The survey to investigate why people sympathetic to the aims of IOPS might choose not to join is now complete. The results of the first 100 responses have been analysed and a full report can be found in the Resources section of the website. You can also read our previous related blogs: Non-member survey - very preliminary results and Non-Member Survey - Update.
The survey revealed some striking results. Although not something we set out to investigate, the respondents group was found to have a severe lack of diversity. This lack of diversity was particularly pronounced in regards to geographic diversity (much more severe than gender diversity) as demonstrated by the following charts showing statistics based on the respondents’ geographic locations.
The dominance of Anglophony and the high preponderance of respondents from countries rated “Very high” in the Human Development Index issued by the United Nations Development Programme are both mirrored in the IOPS membership. For charts relating to the other personal demographic statistics of the respondents (gender; age; level of education; experience in activism) please refer to the report.
Another striking result relates to the five attitudinal questions (Q5–9) on page two of the survey. Below is a reminder of these questions in which respondents were asked to indicate their level of agreement with the statement by selecting from five options (Strongly agree; Agree; Neither agree nor disagree; Disagree; Strongly disagree).
Q5. The world is suffering from many problems: poverty, hunger, war, ecological disasters, racism, economic injustice, and so on. The global economic system is based on greed and serves the powerful. But the situation is not hopeless; if enough people who reject the current unjust system join forces to build another world, together we will succeed.
Q6. After reading the organizational description as set out in the Mission, Vision and Structure & Program documents, I have a good understanding of the goals, values and visionary commitments of IOPS.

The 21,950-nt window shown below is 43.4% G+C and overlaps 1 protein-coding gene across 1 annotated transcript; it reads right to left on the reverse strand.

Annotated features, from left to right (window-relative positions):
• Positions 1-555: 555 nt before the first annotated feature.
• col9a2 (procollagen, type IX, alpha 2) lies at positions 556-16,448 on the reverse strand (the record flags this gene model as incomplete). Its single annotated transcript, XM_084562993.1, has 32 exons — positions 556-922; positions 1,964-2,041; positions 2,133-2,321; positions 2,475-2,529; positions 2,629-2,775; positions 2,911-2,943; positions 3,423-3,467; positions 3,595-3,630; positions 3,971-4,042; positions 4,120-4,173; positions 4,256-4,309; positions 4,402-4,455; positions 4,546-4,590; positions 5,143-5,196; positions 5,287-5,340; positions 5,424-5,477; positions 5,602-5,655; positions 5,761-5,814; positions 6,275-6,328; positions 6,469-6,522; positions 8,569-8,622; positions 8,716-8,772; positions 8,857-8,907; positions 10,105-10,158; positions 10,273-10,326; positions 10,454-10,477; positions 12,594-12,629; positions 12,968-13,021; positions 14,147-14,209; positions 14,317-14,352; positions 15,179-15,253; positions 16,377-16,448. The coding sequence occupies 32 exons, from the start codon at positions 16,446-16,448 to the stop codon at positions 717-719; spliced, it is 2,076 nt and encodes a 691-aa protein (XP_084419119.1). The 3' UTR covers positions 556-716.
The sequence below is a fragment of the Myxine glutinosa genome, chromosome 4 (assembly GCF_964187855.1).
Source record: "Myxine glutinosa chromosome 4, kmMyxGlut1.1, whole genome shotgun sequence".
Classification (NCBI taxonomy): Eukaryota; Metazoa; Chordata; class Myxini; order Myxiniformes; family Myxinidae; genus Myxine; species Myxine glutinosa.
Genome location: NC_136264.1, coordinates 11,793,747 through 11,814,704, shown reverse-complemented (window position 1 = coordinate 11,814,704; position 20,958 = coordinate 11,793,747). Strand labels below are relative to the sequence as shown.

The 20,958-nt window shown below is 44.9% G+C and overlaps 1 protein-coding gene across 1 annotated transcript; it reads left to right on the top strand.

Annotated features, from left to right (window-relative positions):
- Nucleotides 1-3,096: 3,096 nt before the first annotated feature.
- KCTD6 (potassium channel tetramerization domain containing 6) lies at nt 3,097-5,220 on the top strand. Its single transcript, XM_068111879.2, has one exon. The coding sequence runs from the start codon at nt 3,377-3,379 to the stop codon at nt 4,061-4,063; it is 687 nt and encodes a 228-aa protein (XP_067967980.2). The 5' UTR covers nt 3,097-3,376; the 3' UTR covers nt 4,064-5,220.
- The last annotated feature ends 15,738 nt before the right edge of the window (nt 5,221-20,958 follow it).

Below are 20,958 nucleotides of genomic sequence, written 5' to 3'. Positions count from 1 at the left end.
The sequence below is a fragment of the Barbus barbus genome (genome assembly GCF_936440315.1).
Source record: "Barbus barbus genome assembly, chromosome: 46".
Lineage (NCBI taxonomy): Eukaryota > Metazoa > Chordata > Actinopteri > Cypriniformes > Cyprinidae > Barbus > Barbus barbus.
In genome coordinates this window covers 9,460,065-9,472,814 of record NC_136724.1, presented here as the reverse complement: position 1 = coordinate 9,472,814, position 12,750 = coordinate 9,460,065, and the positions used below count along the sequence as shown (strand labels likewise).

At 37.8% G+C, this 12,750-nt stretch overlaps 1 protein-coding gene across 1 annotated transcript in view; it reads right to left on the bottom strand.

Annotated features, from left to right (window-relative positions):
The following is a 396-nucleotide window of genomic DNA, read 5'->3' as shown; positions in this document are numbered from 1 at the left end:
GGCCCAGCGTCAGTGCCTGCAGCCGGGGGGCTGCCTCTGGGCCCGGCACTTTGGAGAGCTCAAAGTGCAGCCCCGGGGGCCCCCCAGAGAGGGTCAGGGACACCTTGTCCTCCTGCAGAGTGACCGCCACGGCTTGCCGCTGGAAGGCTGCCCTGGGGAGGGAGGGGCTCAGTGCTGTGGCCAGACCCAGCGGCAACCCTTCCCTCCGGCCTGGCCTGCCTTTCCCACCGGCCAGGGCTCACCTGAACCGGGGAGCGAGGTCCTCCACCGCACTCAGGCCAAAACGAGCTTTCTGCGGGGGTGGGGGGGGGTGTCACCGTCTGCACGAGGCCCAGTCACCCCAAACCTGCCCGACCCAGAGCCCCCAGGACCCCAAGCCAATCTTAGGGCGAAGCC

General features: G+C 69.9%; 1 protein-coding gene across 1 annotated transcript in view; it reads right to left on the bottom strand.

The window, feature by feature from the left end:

Q7. If the IOPS vision is realized, the world will be a better place.
Q8. IOPS has the potential to unite the many positive initiatives around the world, molding them into a powerful and effective force.
Q9. I can make a meaningful contribution by joining IOPS
Since Questions 5 through 9 were designed to correspond to a “stage” model, this allowed us to simplify the results of these questions to a single score. To calculate the scores we simplified the responses by combining the two response options indicating agreement and also combining the response options indicating lack of agreement (“neither agree nor disagree” was included in the lack of agreement group). A score between 0 and 5 was allocated to each respondent depending on the location in the sequence of questions where the last agreement came (irrespective of the answers to the preceding questions). Thus, a respondent who did not agree with any of the five questions scored 0, while a respondent who agreed with all of them scored 5. A respondent who agreed with Question 7 but disagreed with Questions 8 and 9 scored 3 points. For an explanation of why scores were calculated in this way please refer to the report.
The stage model, underlying the design of this survey, can be viewed as a “survival” test, in which participants are subjected to a sequence of tests. Participants failing the test drop out; those passing proceed to the next test. The scores can therefore be considered in terms of “drop–out stages” where, for example a score of 3 corresponds to a drop out on Question 7. The results are illustrated in the “survival flow diagram” below.
The flow diagram shows a surprisingly high outflow on Question 9. Why do respondents who believe that realizing the IOPS vision will make the world a better place and that IOPS has the potential to unite initiatives around the world into a powerful and effective force, indicate that they see no meaningful role in IOPS for themselves? Among the many possible reasons, we singled out two that present themselves in the comments left by respondents with Question 9. To read about these reasons please refer to the report in the Resources section of the website. In the report you can also learn about other findings revealed by the survey and read many comments left by respondents, including criticisms of IOPS and suggestions for how they think it can be improved.
The report finishes with a number of conclusions, based on the findings of the survey, conclusions that we very much hope will find some follow-up. We furthermore think that some of the findings may also be useful for a critical examination of how the IOPS experiment has been faring thus far.